CCoEs are helping states make the leap into the cloud

We don’t want to burden your brain with another acronym, but if you’re working in the public sector CCoE is one you may soon need to know. The term refers to Cloud Centers of Excellence, which are springing up in states across the country to facilitate the transition of public services from old mainframe hardware to cloud-based infrastructure.

The strategy is one already well known in enterprise circles and endorsed by Gartner. The latter touted CCoE’s as a centralized hub through which business and government entities alike can set cloud and security policies, guide workload placement and help create solution architectures. If you associate one word with CCoE’s, it should be “governance.”

As state agencies – think health and social services, law enforcement, public safety and other entities – transition to the cloud, keeping everyone on the same page and addressing issues like security concerns can be a challenge. That’s where the CCoE comes in.

Several states have already begun building or have plans to stand up CCoEs, including Arizona, Georgia, Ohio and North Carolina.

Suzanne Aron, a cloud architect with North Carolina’s Department of Information Technology, told Silverlinings the state has spent the past several months establishing the framework for its CCoE.

According to Aron, the state initially intends to use its CCoE to establish governance and security policies for state agencies, provide cost models for cloud deployments and cost monitoring tools, and offer a suite of vetted solutions agencies can roll out via self-service. These pre-approved and pre-built solutions will allow agencies to avoid red tape usually associated with government procurement and deployment processes.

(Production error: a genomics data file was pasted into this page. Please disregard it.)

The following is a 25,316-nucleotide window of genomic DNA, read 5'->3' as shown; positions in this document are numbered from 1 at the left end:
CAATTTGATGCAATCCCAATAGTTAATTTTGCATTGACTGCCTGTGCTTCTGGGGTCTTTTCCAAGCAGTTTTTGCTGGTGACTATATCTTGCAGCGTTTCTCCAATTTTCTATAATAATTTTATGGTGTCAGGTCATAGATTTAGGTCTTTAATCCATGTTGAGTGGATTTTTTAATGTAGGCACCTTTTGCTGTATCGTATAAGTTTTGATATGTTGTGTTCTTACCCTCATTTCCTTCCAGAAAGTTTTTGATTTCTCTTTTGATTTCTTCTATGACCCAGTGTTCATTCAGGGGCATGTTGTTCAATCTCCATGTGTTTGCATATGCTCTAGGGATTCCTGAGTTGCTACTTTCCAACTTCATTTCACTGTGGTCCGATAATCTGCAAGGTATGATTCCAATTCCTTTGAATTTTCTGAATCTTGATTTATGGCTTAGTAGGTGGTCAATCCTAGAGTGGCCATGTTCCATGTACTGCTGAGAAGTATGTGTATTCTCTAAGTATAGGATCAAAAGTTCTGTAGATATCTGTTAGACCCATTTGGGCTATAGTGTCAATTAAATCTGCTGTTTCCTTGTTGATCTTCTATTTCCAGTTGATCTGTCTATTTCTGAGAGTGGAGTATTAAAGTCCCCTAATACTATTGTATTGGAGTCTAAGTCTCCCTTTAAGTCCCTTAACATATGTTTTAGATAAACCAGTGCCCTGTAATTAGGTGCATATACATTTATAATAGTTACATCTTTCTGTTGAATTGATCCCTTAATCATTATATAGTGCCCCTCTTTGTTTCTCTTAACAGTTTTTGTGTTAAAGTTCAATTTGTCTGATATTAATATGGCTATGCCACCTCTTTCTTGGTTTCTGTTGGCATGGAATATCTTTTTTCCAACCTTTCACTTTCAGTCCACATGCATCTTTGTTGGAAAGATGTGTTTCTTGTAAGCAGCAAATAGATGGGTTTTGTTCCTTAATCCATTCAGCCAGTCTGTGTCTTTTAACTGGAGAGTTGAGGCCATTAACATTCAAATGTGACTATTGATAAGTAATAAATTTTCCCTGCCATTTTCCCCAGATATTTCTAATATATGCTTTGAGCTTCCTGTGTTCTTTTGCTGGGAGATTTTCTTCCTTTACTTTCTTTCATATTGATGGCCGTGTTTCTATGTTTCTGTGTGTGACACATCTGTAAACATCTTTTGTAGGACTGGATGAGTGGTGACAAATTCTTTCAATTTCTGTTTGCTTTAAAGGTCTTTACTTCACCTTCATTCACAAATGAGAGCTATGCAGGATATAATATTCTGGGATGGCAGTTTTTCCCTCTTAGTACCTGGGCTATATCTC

Of course, that’s a bit easier said than done given the state is taking a multi-cloud approach.

“We allow the customer to tell us which cloud they want to go into, which complicates matters quite a bit in terms of having pre-built [applications],” Aron said. “The idea is we have a significant amount of customers who have already migrated to the cloud and it’s basically looking at what can we identify that’s been reused over and over and let’s provide that as the solution for all the future customers that come in.”

That’s the initial goal, at least. Aron noted that once the CCoE has covered all the commonly used applications, it will then work on a process to prioritize development of new solutions to cater to unmet needs its agency customers might have either now or in the future.

Dean Johnson, Senior Executive Government Advisor at technology consultancy Ensono, told Silverlinings that centralized governance via a CCoE can also help break down siloes between state agencies – to the extent that privacy regulations allow.

“One of the challenges in the state of Georgia as well as every other state out there has been how do you take these disparate, siloed systems and share the data between them to get these systems to collaborate and at the same time maintain the integrity of those systems and meet the regulatory requirements of those systems,” he said. “There is a need to collaborate, there is a need to share data across communities of interest, whether it’s law enforcement, healthcare, insurance, whatever it is.”


Johnson also noted that somewhere in the realm of 44 out of 50 U.S. states still operate using legacy mainframe hardware. So, beyond the governance piece, upskilling and finding employees with knowledge that straddles the mainframe/cloud divide is also a challenge, Johnson said.

Again, CCoE’s can help.

“How do we get all the employees cloud ready, how do we transition their skillset to the cloud skillset? And as part of that CCoE, we have a community of practice for developing those training plans, training pathways,” she said.

Aron said North Carolina’s CCoE is exploring how it can use opportunities like shadowing and apprenticeships to allow existing employees to get the cloud skills they need by spending a few hours a week working on the cloud.

Something like that, of course, takes executive buy-in, which she said North Carolina has.

“People want to start using cloud, so we need to get all the workforce cloud ready. So, between training plans, training pathways and apprenticeships and shadowing opportunities we hope to bring the staff along,” she concluded.